Continuous learning is the minimum requirement for success in any field, Brian Tracy said. And he couldn’t be more right. But let’s put it in a different way. What’s your ideal job? What’s that job that you aim at reaching at one point in your career? What do you have to learn to get there? And, more importantly, what do you have to learn after getting there?
But let’s take them step by step. Why is it SO important to keep gaining knowledge? As human beings, we all want to progress. To move on. To be able to do more. But the business environment does not just stop and wait for us to get there. It’s always on the move. It changes contexts. It requires the ability to adapt. And we cannot do this in the absence of proper learning. So, a training program is not enough. A continuous training mindset is needed at the level of any company.
Yes, it definitely does. We’ve started this article with a projection towards our ideal future job, but let’s continue it with a throwback to our first day at our current job. Most of us were stressed out about the professional beginning, curious about what would happen, about our spot in the big picture of the company. That’s when the onboarding training program came into place. But even if you receive an awesome learning program at the beginning, you still need to gain knowledge and skills while moving forward. And this is what continuous training means: to keep up with our responsibilities while our jobs and working lives change and develop.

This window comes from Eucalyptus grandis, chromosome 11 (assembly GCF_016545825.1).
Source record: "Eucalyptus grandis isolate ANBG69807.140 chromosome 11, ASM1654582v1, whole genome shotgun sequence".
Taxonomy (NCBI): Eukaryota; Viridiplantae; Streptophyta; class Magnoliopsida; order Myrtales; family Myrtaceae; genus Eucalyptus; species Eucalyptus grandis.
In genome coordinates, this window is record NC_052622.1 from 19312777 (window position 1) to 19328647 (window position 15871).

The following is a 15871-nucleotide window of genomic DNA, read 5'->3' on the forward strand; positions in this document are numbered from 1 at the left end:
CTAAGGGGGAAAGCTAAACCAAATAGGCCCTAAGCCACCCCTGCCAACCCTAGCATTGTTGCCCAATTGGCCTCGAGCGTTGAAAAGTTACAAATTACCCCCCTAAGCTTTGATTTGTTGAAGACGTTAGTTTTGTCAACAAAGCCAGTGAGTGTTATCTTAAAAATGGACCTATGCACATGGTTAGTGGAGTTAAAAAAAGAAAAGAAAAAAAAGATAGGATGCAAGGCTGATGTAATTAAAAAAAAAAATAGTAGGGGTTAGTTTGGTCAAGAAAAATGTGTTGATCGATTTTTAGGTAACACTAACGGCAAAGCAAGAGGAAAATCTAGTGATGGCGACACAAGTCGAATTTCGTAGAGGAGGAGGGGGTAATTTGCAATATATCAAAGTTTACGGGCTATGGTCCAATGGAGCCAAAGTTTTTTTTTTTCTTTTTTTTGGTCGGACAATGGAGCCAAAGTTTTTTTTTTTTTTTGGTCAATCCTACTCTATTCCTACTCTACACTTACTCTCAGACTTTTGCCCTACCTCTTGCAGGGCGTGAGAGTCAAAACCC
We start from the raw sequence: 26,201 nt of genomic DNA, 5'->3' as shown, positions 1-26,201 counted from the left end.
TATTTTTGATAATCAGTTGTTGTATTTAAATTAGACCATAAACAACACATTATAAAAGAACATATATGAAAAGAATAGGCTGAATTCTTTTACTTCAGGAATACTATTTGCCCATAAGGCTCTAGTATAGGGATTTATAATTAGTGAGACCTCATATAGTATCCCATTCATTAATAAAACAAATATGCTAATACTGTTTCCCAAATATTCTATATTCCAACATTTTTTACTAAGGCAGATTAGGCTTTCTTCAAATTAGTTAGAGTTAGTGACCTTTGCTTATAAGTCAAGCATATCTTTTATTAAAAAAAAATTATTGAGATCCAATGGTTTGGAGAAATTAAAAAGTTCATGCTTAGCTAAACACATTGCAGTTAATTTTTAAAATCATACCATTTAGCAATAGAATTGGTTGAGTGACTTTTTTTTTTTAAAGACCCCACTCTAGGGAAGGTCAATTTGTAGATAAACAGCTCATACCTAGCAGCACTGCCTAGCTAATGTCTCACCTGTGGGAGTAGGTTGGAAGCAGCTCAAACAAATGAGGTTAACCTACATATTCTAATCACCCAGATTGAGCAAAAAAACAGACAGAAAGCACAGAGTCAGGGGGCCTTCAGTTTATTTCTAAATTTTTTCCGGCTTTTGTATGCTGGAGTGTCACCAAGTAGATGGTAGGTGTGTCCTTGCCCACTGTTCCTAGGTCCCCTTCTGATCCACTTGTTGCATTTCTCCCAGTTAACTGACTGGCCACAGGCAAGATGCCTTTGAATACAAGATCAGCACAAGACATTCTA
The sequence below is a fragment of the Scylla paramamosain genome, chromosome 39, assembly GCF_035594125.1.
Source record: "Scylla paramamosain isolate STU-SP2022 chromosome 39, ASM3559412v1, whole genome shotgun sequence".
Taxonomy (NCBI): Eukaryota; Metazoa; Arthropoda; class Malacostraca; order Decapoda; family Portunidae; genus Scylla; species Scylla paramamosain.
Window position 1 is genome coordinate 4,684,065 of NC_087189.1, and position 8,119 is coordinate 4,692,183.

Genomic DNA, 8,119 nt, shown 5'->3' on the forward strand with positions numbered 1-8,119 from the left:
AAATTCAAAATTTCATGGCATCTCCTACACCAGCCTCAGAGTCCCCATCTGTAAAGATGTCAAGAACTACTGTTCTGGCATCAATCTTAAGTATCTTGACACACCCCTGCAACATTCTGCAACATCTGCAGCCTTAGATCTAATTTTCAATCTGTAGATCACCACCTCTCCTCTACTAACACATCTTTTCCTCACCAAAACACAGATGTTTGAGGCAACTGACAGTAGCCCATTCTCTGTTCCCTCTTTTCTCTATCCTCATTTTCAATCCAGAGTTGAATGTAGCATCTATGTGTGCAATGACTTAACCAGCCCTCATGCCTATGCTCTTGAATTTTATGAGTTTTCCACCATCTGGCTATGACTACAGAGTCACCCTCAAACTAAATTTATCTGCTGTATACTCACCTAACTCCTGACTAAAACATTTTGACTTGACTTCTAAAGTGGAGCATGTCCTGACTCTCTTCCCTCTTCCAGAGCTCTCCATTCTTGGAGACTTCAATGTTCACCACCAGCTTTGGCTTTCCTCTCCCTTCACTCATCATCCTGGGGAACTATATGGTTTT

Moreover, when we are provided with continous training to be able to keep up with the new requirements, we feel more confident. More able to do our jobs right. To speak up and to get those ideas out of our heads and bring them to the table. This also means more engagement at the level of the company, because when people feel empowered to express their ideas, an ongoing brainstorming session comes out of nowhere and brings productivity and creativity to the day to day tasks.
Also, investing in continuous training is a way to make your employees valued and appreciated. It’s a way of showing them that you know that the new working context is challenging, but that knowledge is a way to overcome the challenge. Also, if people feel that they are not valued, they will not give their best. They will do their jobs, to the best of their capabilities. But they will not struggle to get better. To find solutions. To solve issues. They will just do their jobs. If companies provide training programs just from time to time, the employees will give their best just from time to time too. And that’s not what people want, right?
So, continuous training programs also lead to more productivity. People are usually curious to put knowledge into practice, which eventually leads to being more productive at work and to find real life contexts to apply the theoretical concepts, which is great both for the corporate development and for the personal of professional development of each employee. And when everyone feel engaged and involved with their work, objectives are achieved and employee turnover is overcome.
Also, another interesting thing that you might do in the continuous training approach is to extend the concept to things that people want to know in their real lives, which usually makes people happy.
"People who often learn new skills tend to be happier individuals and more value to their organizations. For example, Zappos, a shoe retailer based in Seattle, Washington, maintains a “Wishez” list. Employees post things they are interested in learning, such as how to cook an ethnic dish, and they are connected with other members in the organization who have these skills. This focus on continuous learning makes for happier employees, which makes for more productive workers", according to this study.
Some (final) thoughts
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